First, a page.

Lackluster film (even the version Jackie reshot). Some interesting kickboxing. Kickboxing champion Bill Wallace is the villain and (as he did in a few other Jackie movies) clearly overpowers Jackie. Of course, Jackie does something silly and wins.
Another in long series of films in which Korean kicker HWL looks better than everyone else but loses because he's the bad guy.
All-star cast. However a wasted effort. Not much martial arts until the end, and the stars' have short fight scenes.
Chia Ling is smooth, nice kicks. Tam Tao Liang (in a cameo) is very good with his kicks, too (this is the best part of the film). A weird effort which includes guys dressed in monkey suits doing kung fu.
is another outstanding mainland Chinese epic which gets a huge upgrade
upon inspection (now by a more experienced reviewer). The cast features
Don't be fooled into thinking this Chin dynasty historical epic has any martial arts. Lots of horses, axes and dust.
Stars: Ho Chung Tao (Bruce Li), Hwang jang Lee, Carter Wong. MA rating: 4
If there is one Bruce Li movie worth watching it's this one. Lots of wing chun (Ho Chung Tao's original schooling) including cameo by Lo Man Kam (wing chun master teaching in Taiwan). The Bruce Lee imitation is better than average here, and relevant to the story. Hwang Jang Lee explodes into the film as a Japanese villain, and kicks Bruce Li into oblivion, but of course, loses to "Bruce Lee tricks". Carter Wong has a small role (he uses hung gar).
Classic kung fu story about Ho Yuen Chia (Fok Yuen Gop), founder of Ching Wu Academy and the mi-tsung i style. Very detailed choreography on (supposedly) the Fok family style. Kurata is powerful (as always). Leung is a little slow, but decent. The mi-tsung techniques are somewhat missing.
Another one of those awful "little smartass kung fu monk children" movies. Thoroughly without redeeming values. The young hero (played by the guy who was Fong Sai Yuk in "Burning Paradise") is lackluster with his techniques in the few fight scenes. Yu Rong Guong does nothing.
If you like Jackie Chan for his humor, this is a barely watchable separated-at-birth/identity confusion caper. If you're looking for martial arts, there is very little.
Another showcase for Tam the kicker, who kicks almost exclusively with his left leg. Like many other films he did in the later years of his career, Tam is a bit slow in this one, especially his hand techniques. His co-star is very flexible (wu shu-ish leg techniques).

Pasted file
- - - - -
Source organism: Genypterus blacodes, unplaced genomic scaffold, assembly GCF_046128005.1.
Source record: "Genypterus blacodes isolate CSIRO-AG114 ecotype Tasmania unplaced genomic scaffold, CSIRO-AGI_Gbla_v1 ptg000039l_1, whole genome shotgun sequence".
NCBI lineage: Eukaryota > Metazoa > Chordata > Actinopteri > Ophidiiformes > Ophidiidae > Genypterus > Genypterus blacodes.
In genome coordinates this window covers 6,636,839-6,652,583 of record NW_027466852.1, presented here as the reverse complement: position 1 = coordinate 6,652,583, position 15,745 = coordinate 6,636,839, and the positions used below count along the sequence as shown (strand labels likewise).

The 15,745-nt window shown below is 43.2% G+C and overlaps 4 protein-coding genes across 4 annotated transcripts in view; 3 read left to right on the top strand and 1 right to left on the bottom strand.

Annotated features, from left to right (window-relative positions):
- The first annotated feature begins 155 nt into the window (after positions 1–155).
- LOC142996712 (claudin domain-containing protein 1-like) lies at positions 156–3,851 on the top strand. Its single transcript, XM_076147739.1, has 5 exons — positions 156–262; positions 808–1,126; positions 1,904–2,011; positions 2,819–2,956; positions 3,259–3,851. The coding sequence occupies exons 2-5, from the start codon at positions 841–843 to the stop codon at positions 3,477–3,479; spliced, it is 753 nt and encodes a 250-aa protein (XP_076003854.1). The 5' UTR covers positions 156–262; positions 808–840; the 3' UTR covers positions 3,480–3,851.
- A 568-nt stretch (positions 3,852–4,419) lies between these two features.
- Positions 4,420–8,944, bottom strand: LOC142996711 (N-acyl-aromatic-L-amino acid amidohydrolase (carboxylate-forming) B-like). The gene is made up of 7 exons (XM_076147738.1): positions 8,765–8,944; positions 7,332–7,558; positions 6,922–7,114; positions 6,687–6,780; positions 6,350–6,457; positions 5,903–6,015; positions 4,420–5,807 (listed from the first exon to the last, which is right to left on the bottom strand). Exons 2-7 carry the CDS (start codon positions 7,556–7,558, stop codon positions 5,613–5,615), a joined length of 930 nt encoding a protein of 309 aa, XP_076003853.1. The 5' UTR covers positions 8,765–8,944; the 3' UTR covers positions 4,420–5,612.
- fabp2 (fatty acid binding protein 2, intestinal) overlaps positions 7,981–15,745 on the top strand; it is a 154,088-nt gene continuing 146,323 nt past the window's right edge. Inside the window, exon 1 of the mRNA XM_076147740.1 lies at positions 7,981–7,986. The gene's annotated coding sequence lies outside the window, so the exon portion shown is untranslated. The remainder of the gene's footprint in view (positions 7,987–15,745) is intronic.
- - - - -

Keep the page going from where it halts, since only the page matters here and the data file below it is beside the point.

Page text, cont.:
Considered a grand production at the time it was made. Movie moves a bit slowly. Chen Sing is his usual nasty self in this one (quick, powerful palm and tiger claw). James Tien is very slow. Sammo has a small part. Casanova, in one of his first roles, shows up at the end with his typical somewhat wild tae kwon do kicks.
A snoozer. Primarily a Wang Yu movie, which means not much technique, more swords than fists, not much speed and an agonizingly boring plot. Jackie is a bad guy in this movie and is utterly forgettable.
Hwang got sick of being typecast as the bad guy, so he's the hero in this one. He doesn't do a good job conveying warmth. He's nasty, his Korean kicks are vicious. He destroys everyone as usual, although not with as much relish as he would as a villain. Good staff duel. Fans of Hwang will love the fact that he walks into the sunset in this one, victorious.
Despite the very impressive cast, this 1987 HK cops-in-the-Golden-Triangle quickie is generic and a waste of great talent. Not enough kickboxing and not nearly enough Moon Lee (who is widow dressing up until the finale). Way too much "scheming" and preening pretty boys (Hideki) and girl-pouting. The Moon Lee vs. Yukari kickboxing scene is very good. Otherwise, it's a forgettable picture.
Action directed by Stanley Tong, this trimmed-down followup to the first "Angel" film once again places the crack HK cops in S.E. Asia (Kuala Lumpur), this time against a terrorist (Chan) who is a former school buddy of Fong's. Enjoyable yet generic story that (again) does not feature enough kickboxing. Most of the story focuses on the men. Moon Lee once again is wasted until the last ten minutes, where she gets a great but short kickboxing duel. Elaine Lui''s MA skills are also wasted.